College football players are much more likely to suffer injuries during weeks when they’re taking tests than during training camp, a new study finds.
Added stress is the culprit, said study author Bryan Mann.
“Stress is systemic,” explained Mann, an assistant professor of physical therapy at the University of Missouri.
“Everything players deal with on a daily basis creates stress. They don’t have separate accounts to withdraw from for practice, school and relationships,” he said. “Whenever there’s stress, something’s got to give. Otherwise, it’s similar to when unexpected expenses arise at the same time and you’re likely to overdraw your checking account. It’s the same idea but on a physiological basis rather than a monetary one.”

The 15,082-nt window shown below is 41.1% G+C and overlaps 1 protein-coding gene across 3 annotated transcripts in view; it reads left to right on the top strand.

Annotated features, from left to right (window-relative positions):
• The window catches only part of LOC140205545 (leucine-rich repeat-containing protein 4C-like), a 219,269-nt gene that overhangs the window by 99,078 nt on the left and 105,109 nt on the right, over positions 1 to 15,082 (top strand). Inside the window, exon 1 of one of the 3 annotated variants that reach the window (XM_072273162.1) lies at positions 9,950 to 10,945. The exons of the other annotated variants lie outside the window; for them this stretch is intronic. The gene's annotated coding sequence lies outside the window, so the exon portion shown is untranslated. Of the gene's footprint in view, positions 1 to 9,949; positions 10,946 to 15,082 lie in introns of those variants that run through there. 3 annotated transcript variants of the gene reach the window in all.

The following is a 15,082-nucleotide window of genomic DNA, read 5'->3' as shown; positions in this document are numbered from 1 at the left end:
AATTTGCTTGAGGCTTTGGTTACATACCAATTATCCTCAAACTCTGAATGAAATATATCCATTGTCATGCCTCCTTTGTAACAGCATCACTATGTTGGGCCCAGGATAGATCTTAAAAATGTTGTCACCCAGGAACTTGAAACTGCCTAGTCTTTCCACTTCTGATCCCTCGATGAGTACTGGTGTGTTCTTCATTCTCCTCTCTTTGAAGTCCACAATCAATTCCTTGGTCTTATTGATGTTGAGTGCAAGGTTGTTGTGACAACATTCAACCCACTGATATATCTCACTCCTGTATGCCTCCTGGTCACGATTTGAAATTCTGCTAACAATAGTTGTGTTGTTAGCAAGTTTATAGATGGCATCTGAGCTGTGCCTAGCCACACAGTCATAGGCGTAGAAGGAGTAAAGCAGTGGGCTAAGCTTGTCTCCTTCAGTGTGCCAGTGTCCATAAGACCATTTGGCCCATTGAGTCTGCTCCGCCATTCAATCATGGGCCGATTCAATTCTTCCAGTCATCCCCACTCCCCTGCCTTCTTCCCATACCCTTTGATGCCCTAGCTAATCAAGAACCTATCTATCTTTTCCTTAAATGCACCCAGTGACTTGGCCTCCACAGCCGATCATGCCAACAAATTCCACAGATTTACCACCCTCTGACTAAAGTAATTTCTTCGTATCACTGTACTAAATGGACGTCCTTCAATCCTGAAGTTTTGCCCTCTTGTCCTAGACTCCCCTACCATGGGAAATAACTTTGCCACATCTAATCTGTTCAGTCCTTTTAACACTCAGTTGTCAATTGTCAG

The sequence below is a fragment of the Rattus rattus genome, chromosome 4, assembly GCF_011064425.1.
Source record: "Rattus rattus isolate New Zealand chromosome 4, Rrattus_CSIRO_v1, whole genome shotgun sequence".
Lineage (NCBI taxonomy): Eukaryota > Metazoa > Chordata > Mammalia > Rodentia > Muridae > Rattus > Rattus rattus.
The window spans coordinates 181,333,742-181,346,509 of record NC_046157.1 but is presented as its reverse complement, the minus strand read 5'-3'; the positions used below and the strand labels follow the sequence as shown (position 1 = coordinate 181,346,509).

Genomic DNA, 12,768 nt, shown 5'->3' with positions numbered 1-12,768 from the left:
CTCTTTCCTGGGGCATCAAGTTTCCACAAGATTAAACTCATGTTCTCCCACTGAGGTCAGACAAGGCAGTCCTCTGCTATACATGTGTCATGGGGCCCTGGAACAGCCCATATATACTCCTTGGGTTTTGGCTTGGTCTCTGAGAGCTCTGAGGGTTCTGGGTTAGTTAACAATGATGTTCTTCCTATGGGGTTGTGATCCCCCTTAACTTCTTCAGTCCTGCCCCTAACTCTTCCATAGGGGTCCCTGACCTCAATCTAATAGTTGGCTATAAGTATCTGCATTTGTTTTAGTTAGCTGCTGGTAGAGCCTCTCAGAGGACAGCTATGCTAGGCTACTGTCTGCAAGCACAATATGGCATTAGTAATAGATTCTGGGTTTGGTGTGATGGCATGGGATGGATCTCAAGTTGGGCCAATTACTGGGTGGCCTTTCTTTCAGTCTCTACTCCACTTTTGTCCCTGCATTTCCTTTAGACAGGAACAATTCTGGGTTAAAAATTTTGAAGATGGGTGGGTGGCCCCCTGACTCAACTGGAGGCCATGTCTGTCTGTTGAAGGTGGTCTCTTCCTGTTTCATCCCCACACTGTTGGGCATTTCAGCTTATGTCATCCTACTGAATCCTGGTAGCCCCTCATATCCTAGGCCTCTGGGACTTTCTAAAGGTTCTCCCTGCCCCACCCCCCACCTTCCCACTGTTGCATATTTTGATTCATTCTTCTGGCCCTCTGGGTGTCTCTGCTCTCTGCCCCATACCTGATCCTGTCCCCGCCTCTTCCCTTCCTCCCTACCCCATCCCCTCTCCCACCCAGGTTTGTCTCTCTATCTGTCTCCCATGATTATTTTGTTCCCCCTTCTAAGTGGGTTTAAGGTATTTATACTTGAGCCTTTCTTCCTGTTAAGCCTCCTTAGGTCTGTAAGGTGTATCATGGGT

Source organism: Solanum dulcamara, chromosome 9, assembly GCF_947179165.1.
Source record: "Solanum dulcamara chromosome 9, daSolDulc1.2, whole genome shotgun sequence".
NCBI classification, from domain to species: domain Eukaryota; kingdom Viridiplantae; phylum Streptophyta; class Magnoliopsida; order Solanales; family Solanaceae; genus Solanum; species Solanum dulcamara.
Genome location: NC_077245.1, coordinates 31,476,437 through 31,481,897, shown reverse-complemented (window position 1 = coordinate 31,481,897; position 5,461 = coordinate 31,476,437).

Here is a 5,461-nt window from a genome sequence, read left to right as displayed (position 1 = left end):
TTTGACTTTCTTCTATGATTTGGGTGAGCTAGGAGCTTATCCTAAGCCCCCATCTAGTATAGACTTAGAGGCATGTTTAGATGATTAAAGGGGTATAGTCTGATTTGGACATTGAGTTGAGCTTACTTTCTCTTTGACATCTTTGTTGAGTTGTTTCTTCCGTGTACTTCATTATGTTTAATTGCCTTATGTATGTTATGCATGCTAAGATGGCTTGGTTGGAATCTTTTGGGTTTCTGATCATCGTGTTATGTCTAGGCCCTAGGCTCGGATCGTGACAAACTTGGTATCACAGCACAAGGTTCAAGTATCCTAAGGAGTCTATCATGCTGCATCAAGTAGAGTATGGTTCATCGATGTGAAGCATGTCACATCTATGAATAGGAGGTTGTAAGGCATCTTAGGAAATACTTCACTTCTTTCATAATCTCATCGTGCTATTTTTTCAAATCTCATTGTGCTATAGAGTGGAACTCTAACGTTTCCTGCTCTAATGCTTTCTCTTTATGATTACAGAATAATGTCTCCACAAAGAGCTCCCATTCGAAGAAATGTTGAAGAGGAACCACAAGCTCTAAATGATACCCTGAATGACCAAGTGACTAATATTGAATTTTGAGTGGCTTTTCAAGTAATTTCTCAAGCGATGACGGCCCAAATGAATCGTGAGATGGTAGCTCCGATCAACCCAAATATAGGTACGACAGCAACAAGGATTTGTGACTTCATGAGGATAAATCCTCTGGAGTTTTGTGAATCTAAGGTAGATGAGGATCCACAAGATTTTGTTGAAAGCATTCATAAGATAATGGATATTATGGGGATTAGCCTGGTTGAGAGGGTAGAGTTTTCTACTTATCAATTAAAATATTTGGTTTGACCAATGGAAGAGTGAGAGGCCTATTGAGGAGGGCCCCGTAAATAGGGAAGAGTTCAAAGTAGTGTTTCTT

The link between increased levels of academic stress and more injuries was especially evident among starting players, the researchers found.
They looked at 101 players on a Division 1 college football team during a 20-week season. During that time, 60 athletes had 86 injury restrictions.
Players were about three times more likely to have an injury restriction during weeks with high academic stress — such as midterms or finals — than during weeks with low academic stress.
The study was recently published in the Journal of Strength and Conditioning Research.
The U.S. Centers for Disease Control and Prevention offers college health and safety tips.